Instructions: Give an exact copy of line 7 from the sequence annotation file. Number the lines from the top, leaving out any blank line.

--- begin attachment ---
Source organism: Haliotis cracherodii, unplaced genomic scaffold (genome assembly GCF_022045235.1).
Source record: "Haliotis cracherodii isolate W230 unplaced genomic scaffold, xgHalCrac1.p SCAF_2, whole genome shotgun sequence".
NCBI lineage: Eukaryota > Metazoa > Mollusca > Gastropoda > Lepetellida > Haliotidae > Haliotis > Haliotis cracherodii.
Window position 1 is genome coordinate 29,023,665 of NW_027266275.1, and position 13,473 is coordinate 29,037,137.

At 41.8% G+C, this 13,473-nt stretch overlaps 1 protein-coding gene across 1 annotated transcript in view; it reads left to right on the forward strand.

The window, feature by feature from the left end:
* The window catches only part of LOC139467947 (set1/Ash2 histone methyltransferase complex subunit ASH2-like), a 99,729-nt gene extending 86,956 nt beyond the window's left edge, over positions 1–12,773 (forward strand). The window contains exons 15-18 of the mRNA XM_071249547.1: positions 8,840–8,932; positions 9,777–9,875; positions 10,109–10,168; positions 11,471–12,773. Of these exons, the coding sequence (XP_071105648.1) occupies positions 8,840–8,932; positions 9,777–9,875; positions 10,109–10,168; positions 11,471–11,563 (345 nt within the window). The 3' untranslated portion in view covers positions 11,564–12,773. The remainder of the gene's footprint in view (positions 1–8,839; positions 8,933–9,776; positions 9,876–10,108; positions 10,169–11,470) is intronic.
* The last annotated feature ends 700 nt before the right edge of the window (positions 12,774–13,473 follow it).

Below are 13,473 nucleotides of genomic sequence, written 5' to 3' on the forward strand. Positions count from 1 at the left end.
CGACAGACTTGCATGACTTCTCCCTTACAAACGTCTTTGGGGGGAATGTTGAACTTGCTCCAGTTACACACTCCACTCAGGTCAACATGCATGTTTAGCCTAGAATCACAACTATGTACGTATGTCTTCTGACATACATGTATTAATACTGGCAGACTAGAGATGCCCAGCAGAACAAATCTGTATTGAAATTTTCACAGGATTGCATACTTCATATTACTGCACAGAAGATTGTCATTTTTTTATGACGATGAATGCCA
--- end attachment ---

* The window catches only part of LOC139467947 (set1/Ash2 histone methyltransferase complex subunit ASH2-like), a 99,729-nt gene extending 86,956 nt beyond the window's left edge, over positions 1–12,773 (forward strand). The window contains exons 15-18 of the mRNA XM_071249547.1: positions 8,840–8,932; positions 9,777–9,875; positions 10,109–10,168; positions 11,471–12,773. Of these exons, the coding sequence (XP_071105648.1) occupies positions 8,840–8,932; positions 9,777–9,875; positions 10,109–10,168; positions 11,471–11,563 (345 nt within the window). The 3' untranslated portion in view covers positions 11,564–12,773. The remainder of the gene's footprint in view (positions 1–8,839; positions 8,933–9,776; positions 9,876–10,108; positions 10,169–11,470) is intronic.